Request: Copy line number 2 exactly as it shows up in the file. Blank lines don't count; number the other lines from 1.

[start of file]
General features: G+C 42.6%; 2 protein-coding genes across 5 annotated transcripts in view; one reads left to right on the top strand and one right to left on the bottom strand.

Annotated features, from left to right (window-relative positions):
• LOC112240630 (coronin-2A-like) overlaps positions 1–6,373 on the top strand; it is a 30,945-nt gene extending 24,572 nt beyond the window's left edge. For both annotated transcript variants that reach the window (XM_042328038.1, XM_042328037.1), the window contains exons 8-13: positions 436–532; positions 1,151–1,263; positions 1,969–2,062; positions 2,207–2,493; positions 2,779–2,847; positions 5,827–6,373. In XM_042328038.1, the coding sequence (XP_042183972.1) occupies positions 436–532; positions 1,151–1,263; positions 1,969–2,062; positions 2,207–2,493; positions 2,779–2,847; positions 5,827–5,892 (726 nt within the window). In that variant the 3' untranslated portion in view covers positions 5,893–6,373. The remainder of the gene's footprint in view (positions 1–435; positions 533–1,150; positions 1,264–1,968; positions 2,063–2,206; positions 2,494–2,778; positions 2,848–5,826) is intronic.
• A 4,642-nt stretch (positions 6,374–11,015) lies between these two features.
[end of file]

Annotated features, from left to right (window-relative positions):